India's GDP growth slowed down sharply in the June quarter, raising doubts about the health of the nearly $2-trillion Indian economy. GDP measures the size of all goods and services produced in the country.
Here are 10 things to know about the GDP data:
1) In a setback for Prime Minister Narendra Modi's 15-month-old government, June quarter GDP growth decelerated sharply to 7 per cent as compared to 7.5 per cent in the March quarter. The median estimate from a Reuters poll of economists put Q1 GDP growth at 7.4 per cent.
2) Weak growth in the June quarter raises doubts about the government's ability to meet its annual growth projection of 8-8.5 per cent GDP growth, analysts say.
3) "Growth conditions are still weak and are picking up in a very, very gradual manner," said A. Prasanna, economist at ICICI Securities Primary Dealership.
4) India matched China's growth in the June quarter, but the loss of momentum in growth will put the spotlight on the slow progress in reforms. The last session of Parliament, where the Goods and Services Tax bill was supposed to be cleared, turned out to be a complete washout.
5) Weak showing by manufacturing and services sectors growth pulled down the overall economic growth, analysts said.
6) However, agricultural output increased by 1.9 per cent sequentially; Mining activity also improved to 4 per cent against 2.3 per cent in the previous quarter.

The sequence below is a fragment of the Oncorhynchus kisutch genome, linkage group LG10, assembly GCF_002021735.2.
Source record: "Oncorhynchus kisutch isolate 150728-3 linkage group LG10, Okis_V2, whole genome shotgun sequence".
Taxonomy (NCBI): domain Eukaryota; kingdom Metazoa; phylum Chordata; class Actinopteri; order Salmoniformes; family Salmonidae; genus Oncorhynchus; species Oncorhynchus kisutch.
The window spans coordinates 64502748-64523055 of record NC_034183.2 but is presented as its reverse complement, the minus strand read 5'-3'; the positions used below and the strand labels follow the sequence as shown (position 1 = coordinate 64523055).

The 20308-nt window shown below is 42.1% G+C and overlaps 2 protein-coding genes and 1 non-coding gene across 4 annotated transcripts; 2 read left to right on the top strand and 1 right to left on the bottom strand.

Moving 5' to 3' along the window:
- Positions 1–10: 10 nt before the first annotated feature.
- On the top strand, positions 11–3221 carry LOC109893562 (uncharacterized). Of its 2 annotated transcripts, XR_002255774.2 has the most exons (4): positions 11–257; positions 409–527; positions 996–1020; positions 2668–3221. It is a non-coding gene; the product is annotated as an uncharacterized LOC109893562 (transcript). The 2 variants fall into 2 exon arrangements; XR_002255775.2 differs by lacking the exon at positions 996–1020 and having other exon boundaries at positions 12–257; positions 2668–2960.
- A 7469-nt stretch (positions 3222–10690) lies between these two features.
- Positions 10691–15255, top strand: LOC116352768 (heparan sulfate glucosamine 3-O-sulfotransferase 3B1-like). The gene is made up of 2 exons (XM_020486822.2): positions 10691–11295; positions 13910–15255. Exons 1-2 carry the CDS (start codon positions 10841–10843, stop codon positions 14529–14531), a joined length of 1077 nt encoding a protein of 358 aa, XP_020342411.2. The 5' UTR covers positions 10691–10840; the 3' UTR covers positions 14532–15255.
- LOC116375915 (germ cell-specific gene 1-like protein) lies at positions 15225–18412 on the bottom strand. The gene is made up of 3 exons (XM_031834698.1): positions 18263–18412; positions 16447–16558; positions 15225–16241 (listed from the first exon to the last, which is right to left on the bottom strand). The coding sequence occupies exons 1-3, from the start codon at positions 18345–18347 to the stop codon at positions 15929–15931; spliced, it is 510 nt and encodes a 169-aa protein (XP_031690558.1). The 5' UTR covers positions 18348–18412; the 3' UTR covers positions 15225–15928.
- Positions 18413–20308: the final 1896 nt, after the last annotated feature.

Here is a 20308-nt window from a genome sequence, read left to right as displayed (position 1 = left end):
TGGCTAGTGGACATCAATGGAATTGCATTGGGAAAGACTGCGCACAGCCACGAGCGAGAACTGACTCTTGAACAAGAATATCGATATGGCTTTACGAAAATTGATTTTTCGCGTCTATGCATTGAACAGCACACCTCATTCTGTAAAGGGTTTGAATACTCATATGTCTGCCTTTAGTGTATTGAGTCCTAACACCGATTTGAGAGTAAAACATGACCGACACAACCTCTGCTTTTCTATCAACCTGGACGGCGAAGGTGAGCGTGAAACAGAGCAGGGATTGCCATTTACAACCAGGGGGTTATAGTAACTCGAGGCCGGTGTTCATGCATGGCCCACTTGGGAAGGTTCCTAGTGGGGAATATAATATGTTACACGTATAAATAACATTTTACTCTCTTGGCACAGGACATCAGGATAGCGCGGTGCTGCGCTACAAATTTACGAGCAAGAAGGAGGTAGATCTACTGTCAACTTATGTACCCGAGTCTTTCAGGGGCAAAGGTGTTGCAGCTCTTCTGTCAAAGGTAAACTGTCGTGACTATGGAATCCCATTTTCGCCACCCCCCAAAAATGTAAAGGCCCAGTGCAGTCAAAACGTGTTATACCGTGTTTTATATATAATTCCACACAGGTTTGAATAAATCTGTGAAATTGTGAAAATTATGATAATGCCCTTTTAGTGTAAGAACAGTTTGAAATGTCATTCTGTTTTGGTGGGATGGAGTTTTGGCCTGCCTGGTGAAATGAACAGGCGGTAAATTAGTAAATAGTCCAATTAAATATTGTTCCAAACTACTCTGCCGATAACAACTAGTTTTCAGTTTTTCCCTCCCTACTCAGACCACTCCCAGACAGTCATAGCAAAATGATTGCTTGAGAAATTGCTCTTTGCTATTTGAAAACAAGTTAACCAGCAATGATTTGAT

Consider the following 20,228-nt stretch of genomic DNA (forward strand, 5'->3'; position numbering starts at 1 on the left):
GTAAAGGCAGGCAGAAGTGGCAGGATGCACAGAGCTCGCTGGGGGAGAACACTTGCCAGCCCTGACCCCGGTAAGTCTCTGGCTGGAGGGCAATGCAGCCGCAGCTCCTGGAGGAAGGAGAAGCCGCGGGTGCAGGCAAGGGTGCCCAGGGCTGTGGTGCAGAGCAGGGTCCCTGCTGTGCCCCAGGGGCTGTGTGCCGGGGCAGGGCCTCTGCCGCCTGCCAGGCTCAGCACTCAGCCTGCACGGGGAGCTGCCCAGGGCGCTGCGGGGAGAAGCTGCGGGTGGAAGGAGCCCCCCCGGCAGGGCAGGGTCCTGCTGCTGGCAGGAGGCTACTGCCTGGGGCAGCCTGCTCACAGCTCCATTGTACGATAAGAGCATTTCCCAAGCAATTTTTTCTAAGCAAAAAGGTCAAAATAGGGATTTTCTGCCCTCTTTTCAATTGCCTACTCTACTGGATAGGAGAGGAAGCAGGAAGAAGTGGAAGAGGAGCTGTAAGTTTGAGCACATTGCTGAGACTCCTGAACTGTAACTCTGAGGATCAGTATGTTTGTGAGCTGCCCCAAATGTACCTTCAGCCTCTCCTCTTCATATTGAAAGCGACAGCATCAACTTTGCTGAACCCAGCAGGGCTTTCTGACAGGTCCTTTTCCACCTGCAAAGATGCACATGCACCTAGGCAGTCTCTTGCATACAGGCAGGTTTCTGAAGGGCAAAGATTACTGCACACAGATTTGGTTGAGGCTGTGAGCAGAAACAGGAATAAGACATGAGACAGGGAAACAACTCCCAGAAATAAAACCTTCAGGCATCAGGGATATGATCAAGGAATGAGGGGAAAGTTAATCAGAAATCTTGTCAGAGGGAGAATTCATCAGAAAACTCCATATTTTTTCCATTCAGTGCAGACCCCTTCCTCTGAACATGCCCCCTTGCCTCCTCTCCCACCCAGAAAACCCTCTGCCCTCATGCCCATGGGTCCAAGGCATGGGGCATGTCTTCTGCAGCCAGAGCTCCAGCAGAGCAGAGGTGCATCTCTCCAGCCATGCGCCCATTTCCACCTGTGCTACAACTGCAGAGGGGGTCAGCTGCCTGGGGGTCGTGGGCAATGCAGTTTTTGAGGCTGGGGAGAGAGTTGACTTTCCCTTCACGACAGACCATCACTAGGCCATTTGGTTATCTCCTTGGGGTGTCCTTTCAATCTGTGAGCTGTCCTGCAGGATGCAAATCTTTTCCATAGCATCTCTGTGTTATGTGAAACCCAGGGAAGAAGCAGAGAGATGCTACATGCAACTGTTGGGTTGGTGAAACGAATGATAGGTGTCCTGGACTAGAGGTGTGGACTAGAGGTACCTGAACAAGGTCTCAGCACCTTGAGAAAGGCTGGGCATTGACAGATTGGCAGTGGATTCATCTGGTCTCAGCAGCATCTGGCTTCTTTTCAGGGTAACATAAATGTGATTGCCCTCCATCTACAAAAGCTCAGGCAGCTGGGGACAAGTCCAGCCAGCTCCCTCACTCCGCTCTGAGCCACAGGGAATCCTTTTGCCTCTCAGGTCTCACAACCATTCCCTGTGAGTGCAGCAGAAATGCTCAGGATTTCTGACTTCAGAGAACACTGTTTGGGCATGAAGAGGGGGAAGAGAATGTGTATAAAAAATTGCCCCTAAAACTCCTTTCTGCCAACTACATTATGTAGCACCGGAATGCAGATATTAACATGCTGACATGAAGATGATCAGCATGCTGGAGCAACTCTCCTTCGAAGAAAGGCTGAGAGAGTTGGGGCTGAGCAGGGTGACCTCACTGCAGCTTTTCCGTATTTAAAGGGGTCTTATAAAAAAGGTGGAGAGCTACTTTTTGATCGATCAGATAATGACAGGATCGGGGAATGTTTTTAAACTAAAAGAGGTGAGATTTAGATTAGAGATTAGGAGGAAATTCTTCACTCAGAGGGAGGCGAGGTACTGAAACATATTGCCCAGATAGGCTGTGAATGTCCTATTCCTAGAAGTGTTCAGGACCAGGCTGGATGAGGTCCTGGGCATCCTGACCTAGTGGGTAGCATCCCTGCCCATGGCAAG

7) The GDP data will strengthen the chorus from PM Modi's administration for a rate cut. Some bureaucrats are already arguing for an immediate reduction of as much as 50 basis points in the Reserve Bank of India's main 7.25 per cent policy rate.
8) "We expect RBI to cut interest rates by 25 basis points in September as global growth concerns still continue and India is importing low inflation thanks to easing commodity prices," said Madhavi Arora of Kotak Mahindra Bank.
9) In another significant development, economic growth measured by GVA (Gross Value Added) jumped 7.1 per cent in the June quarter as against 6.1 per cent in the previous quarter.
10) "The main reason for GVA to be higher than expected is due to the surprise agriculture growth. Going ahead we expect agriculture growth to weaken due to the uneven monsoon, which will pull down the growth number," Mr Prasanna said.
(With inputs from Reuters)